Wednesday, August 27, 2014
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A historic church went up in flames in South Los Angeles Tuesday October 8 and two firefighters battling the blaze were temporarily trapped in the building and had to be rescued by their colleagues, with one hospitalized in stable condition. The fire at Crouch Memorial Church of God in Christ, completed in 1896 at 1001 E. 27th St., began in the attic about 9:30 a.m., and the flames quickly spread through the Romanesque Revival structure. Firefighters gained the upper hand on the flames within about 90 minutes, and remained on scene dousing hot spots. The fire was declared out at 1:15 p.m., according to the Los Angeles Fire Department.

The cause of the fire was under investigation. Pastor Lawrence McGee said he believed a wall heater he turned may have started the fire in the wood-framed church. He said he turned it on because rain is forecast overnight and a prayer meeting was scheduled Wednesday morning.

As the church burned, part of the roof of the building collapsed, and firefighters inside were ordered out. A headcount showed two firefighters were unaccounted for, but both men were soon rescued as firefighters poured on water from the perimeter. Los Angeles fire Capt. Jamie Moore said one of the two was taken to a hospital to be checked out. That firefighter was admitted for observation and was released the next day.

The other firefighter was not believed to be seriously hurt. A third firefighter was injured later from an electrical shock while using a fire hose on a ladder near some power lines, according to the LAFD. He was also taken to a hospital to be checked out. Fire Chief Brian Cummings said he came to the scene when he heard part of the roof caved in and two firefighters may have been hurt.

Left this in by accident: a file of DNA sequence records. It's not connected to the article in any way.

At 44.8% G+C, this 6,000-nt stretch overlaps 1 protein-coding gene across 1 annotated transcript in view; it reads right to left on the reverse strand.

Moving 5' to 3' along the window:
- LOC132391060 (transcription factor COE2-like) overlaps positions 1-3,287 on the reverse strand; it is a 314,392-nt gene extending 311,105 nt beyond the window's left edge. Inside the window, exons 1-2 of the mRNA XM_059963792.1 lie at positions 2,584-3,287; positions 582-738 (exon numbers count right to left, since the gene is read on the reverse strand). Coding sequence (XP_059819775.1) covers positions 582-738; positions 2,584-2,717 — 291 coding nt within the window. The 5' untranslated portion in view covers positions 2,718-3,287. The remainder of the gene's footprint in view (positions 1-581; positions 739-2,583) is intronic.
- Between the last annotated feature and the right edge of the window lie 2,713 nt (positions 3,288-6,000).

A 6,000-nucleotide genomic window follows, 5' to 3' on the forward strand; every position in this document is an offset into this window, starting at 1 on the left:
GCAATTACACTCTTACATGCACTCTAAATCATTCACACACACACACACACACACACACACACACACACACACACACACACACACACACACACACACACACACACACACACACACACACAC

``I heard the partial structural collapse at the church and that we had firefighters unaccounted for,'' Cummings said. ``That's the worst thing that you can ever hear as a firefighter or a fire chief -- to know that some of our own are in peril. But (despite) the unknowns that are going on there, the one constant is that we know ... the firefighters will do what they need to do to make sure that we can get in there to rescue those firefighters.

``... Our firefighters take that calculated risk because when there's lives to be saved, we'll risk what needs to be done to do it, whether it's a resident of Los Angeles or one of our own,'' the chief said.

LAFD Capt. Laurie Stolp told reporters what happened on the second floor inside the burning church.

``This one firefighter was about 25 feet behind the other two because he was pulling hose for them,'' Stolp said. ``And then all of a sudden they just heard a big loud (crash) and the roof caved in, and he ended up on the first floor just surrounded by debris.''

The church was once the center of Los Angeles' prohibition movement in the early 1900s. It sits in the heart of a historic district that includes a variety of homes dating back as far as 1893. Cummings said nobody was believed to have been inside the building when the fire broke out. The department's arson unit was called to the scene, along with the House of Worship Task Force, which includes investigators from the FBI and Bureau of Alcohol, Tobacco, Firearms and Explosives.

Crouch Memorial before the fire (Frank R. Denkins photo)

 

 

 

 

Category: Local


 

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